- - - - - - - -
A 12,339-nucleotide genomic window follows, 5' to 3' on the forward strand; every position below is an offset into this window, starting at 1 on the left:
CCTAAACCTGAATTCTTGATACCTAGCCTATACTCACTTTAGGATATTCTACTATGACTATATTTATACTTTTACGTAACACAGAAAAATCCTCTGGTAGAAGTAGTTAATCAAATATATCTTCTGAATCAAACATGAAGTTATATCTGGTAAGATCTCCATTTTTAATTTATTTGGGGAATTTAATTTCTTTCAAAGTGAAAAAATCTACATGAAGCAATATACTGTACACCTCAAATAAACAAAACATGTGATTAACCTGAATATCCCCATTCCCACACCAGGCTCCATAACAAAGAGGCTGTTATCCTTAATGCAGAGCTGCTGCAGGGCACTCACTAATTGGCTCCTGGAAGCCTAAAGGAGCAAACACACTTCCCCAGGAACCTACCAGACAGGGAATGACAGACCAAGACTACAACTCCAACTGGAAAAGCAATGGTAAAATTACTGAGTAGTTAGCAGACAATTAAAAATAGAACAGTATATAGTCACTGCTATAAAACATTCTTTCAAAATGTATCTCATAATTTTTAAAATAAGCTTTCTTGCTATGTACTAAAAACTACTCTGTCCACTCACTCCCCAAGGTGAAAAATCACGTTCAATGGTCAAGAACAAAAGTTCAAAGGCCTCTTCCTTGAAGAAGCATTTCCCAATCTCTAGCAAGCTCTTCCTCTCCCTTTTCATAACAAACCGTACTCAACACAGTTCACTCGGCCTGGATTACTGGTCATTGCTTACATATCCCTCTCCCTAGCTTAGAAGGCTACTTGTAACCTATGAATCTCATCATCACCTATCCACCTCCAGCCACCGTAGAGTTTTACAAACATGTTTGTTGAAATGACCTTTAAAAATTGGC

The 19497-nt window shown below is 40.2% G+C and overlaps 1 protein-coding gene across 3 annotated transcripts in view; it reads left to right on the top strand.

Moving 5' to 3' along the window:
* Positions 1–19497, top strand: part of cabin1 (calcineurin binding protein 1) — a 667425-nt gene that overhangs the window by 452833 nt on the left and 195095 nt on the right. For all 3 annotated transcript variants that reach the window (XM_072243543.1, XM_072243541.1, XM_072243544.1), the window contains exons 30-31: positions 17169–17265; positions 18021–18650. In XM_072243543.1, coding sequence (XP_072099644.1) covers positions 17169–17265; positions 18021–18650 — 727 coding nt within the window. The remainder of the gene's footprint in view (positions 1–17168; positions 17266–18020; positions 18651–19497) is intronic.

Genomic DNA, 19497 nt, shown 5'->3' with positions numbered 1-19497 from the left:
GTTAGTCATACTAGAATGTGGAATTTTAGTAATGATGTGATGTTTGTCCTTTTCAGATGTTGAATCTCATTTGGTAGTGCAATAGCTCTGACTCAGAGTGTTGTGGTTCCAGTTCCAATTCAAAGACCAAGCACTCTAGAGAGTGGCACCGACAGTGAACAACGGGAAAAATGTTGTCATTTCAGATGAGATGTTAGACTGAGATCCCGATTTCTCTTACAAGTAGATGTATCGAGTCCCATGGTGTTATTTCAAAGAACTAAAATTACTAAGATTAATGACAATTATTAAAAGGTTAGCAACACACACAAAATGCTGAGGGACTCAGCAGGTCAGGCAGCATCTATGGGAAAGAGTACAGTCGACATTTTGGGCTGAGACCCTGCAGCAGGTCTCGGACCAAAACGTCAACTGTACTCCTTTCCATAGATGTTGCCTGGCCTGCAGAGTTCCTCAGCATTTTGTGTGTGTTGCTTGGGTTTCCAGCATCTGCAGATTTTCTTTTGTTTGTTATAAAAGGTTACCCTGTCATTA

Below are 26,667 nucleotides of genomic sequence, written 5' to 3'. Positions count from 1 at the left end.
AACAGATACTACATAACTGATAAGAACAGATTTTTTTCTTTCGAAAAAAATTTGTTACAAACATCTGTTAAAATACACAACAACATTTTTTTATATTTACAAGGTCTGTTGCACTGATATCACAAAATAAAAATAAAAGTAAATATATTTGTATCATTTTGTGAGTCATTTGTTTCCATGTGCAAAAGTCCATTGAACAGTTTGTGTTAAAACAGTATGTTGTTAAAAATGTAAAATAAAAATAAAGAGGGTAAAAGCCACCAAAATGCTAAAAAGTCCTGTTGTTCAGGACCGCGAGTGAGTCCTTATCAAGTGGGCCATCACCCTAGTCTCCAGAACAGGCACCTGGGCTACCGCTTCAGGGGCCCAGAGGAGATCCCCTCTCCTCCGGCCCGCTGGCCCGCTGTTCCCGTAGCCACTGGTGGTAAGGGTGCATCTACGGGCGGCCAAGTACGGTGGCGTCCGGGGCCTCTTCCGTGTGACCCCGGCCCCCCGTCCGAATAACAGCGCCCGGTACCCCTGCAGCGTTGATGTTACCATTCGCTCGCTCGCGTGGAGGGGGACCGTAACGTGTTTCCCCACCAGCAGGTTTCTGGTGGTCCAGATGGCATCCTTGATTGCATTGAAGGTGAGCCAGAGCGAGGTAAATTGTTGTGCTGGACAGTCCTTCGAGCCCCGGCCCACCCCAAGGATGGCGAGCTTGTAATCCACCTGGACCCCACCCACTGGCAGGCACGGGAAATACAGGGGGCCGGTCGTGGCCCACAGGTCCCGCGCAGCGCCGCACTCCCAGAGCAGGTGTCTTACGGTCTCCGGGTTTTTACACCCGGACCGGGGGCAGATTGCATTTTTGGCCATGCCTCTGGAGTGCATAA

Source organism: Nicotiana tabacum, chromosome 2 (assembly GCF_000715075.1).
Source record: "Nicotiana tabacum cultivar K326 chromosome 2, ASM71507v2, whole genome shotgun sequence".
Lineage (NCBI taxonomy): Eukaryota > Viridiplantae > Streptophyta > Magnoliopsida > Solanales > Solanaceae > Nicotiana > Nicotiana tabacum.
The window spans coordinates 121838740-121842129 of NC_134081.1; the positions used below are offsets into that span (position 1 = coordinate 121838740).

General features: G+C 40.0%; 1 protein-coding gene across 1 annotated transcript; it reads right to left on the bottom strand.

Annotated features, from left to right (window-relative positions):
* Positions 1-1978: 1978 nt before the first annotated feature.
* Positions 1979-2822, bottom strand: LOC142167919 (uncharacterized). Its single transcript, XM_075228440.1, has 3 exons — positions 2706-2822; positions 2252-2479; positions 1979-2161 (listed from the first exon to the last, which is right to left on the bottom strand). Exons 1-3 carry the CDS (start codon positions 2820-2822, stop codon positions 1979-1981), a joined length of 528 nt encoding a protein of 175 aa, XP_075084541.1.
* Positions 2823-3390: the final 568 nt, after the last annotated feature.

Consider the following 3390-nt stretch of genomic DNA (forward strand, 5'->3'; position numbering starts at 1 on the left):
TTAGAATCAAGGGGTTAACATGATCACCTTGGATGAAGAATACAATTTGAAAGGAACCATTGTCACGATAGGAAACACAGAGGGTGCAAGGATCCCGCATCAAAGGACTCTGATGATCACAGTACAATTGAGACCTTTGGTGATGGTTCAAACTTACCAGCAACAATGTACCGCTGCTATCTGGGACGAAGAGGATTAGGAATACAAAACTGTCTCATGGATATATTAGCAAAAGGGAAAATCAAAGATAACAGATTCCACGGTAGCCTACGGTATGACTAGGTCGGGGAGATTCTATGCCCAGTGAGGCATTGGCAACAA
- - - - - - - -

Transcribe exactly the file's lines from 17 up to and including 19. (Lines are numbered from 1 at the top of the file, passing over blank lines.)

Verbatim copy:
* Positions 1979-2822, bottom strand: LOC142167919 (uncharacterized). Its single transcript, XM_075228440.1, has 3 exons — positions 2706-2822; positions 2252-2479; positions 1979-2161 (listed from the first exon to the last, which is right to left on the bottom strand). Exons 1-3 carry the CDS (start codon positions 2820-2822, stop codon positions 1979-1981), a joined length of 528 nt encoding a protein of 175 aa, XP_075084541.1.
* Positions 2823-3390: the final 568 nt, after the last annotated feature.

Consider the following 3390-nt stretch of genomic DNA (forward strand, 5'->3'; position numbering starts at 1 on the left):